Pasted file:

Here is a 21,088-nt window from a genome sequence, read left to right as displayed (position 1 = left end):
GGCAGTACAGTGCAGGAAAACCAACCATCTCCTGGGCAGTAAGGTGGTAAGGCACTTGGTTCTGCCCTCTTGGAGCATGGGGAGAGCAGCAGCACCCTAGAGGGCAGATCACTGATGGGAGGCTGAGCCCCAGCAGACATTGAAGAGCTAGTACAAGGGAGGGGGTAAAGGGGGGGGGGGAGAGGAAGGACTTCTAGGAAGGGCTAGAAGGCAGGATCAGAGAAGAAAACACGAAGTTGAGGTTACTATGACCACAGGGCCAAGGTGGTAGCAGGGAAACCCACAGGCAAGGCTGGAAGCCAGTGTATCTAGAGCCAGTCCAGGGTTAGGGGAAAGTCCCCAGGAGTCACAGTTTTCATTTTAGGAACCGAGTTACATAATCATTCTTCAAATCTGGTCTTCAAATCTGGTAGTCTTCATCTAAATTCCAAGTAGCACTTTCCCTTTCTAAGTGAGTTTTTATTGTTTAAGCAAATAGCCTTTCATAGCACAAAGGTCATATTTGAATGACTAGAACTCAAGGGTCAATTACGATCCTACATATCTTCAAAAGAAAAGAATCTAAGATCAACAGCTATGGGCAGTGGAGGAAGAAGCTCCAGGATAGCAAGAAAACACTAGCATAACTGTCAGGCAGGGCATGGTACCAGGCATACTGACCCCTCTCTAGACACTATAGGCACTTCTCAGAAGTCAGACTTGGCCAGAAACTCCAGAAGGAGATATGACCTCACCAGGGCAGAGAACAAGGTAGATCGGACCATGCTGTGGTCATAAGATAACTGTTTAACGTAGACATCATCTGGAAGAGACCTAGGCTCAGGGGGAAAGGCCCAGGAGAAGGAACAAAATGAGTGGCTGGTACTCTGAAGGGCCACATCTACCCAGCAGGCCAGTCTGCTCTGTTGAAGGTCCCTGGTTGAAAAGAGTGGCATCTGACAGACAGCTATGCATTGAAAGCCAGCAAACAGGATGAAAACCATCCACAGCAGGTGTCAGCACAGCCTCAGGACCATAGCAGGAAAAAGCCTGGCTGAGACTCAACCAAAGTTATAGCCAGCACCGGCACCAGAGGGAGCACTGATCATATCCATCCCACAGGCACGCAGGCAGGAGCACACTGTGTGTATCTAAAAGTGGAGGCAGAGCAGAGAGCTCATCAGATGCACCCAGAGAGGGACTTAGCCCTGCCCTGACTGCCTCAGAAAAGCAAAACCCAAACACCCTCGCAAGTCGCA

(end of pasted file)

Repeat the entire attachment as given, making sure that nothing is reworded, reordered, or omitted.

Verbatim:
Here is a 21,088-nt window from a genome sequence, read left to right as displayed (position 1 = left end):
GGCAGTACAGTGCAGGAAAACCAACCATCTCCTGGGCAGTAAGGTGGTAAGGCACTTGGTTCTGCCCTCTTGGAGCATGGGGAGAGCAGCAGCACCCTAGAGGGCAGATCACTGATGGGAGGCTGAGCCCCAGCAGACATTGAAGAGCTAGTACAAGGGAGGGGGTAAAGGGGGGGGGGGAGAGGAAGGACTTCTAGGAAGGGCTAGAAGGCAGGATCAGAGAAGAAAACACGAAGTTGAGGTTACTATGACCACAGGGCCAAGGTGGTAGCAGGGAAACCCACAGGCAAGGCTGGAAGCCAGTGTATCTAGAGCCAGTCCAGGGTTAGGGGAAAGTCCCCAGGAGTCACAGTTTTCATTTTAGGAACCGAGTTACATAATCATTCTTCAAATCTGGTCTTCAAATCTGGTAGTCTTCATCTAAATTCCAAGTAGCACTTTCCCTTTCTAAGTGAGTTTTTATTGTTTAAGCAAATAGCCTTTCATAGCACAAAGGTCATATTTGAATGACTAGAACTCAAGGGTCAATTACGATCCTACATATCTTCAAAAGAAAAGAATCTAAGATCAACAGCTATGGGCAGTGGAGGAAGAAGCTCCAGGATAGCAAGAAAACACTAGCATAACTGTCAGGCAGGGCATGGTACCAGGCATACTGACCCCTCTCTAGACACTATAGGCACTTCTCAGAAGTCAGACTTGGCCAGAAACTCCAGAAGGAGATATGACCTCACCAGGGCAGAGAACAAGGTAGATCGGACCATGCTGTGGTCATAAGATAACTGTTTAACGTAGACATCATCTGGAAGAGACCTAGGCTCAGGGGGAAAGGCCCAGGAGAAGGAACAAAATGAGTGGCTGGTACTCTGAAGGGCCACATCTACCCAGCAGGCCAGTCTGCTCTGTTGAAGGTCCCTGGTTGAAAAGAGTGGCATCTGACAGACAGCTATGCATTGAAAGCCAGCAAACAGGATGAAAACCATCCACAGCAGGTGTCAGCACAGCCTCAGGACCATAGCAGGAAAAAGCCTGGCTGAGACTCAACCAAAGTTATAGCCAGCACCGGCACCAGAGGGAGCACTGATCATATCCATCCCACAGGCACGCAGGCAGGAGCACACTGTGTGTATCTAAAAGTGGAGGCAGAGCAGAGAGCTCATCAGATGCACCCAGAGAGGGACTTAGCCCTGCCCTGACTGCCTCAGAAAAGCAAAACCCAAACACCCTCGCAAGTCGCA